Samsung says iris scanner hack could “only have been made under a rare combination of circumstances”

Samsung Galaxy S8 iris recognition
HACK ATTACK: Samsung has responded to claims that its iris recognition system can be compromised

Samsung has responded to the group of hackers from the Chaos Computer Club (CCC) who managed to defeat the iris recognition system on the Samsung Galaxy S8 and S8+ smartphones, saying that the hackers’ claims could “only have been made under a rare combination of circumstances”.

The hackers were able to authenticate and unlock a device by showing the iris scanner a picture of the owner’s eye. “With a simple to make dummy-eye, the phone can be fooled into believing that it sees the eye of the legitimate owner,” the CCC said.

“We were aware of the report, but would like to assure our customers that the iris scanning technology in the Galaxy S8 has been developed through rigorous testing to provide a high level of accuracy and prevent against attempts to compromise its security, such as images of a person’s iris,” Samsung says in a statement sent to NFC World.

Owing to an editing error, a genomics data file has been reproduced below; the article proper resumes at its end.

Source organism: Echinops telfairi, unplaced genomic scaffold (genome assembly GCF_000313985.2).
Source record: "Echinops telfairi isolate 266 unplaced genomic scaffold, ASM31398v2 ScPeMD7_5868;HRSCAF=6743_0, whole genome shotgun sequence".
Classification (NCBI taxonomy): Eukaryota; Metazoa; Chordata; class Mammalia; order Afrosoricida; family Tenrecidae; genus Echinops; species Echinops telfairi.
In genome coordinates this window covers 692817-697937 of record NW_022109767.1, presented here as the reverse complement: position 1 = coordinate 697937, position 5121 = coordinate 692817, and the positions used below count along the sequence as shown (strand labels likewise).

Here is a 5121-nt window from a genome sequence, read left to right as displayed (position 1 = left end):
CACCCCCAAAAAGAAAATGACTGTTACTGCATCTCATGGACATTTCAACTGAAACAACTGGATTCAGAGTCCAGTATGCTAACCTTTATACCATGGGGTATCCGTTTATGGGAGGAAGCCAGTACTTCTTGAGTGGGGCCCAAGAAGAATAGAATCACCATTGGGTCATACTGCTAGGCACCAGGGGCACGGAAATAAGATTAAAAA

“The reporter’s claims could only have been made under a rare combination of circumstances. It would require the unlikely situation of having possession of the high-resolution image of the smartphone owner’s iris with IR camera, a contact lens and possession of the smartphone at the same time.

“We have conducted internal demonstrations under the same circumstances — however, it was extremely difficult to replicate such a result. Nevertheless, if there is a potential vulnerability or the advent of a new method that challenges our efforts to ensure security at any time, we will respond as quickly as possible to resolve the issue.”

Samsung unveiled its Galaxy S8 and S8+ flagship devices in March this year. The devices come with multi-biometrics options with support for iris and facial recognition technology as well as a fingerprint sensor.

  • Willam Hugh Murray, CISSP

    Biometrics are about convenience, not security. Most are vulnerable to replay attacks. They are a convenient form of evidence in a strong authentication scheme where possession of a device is another. While there are limitations to Samsung’s scheme, it will resist the fraudulent use of your lost or stolen Samsung 8.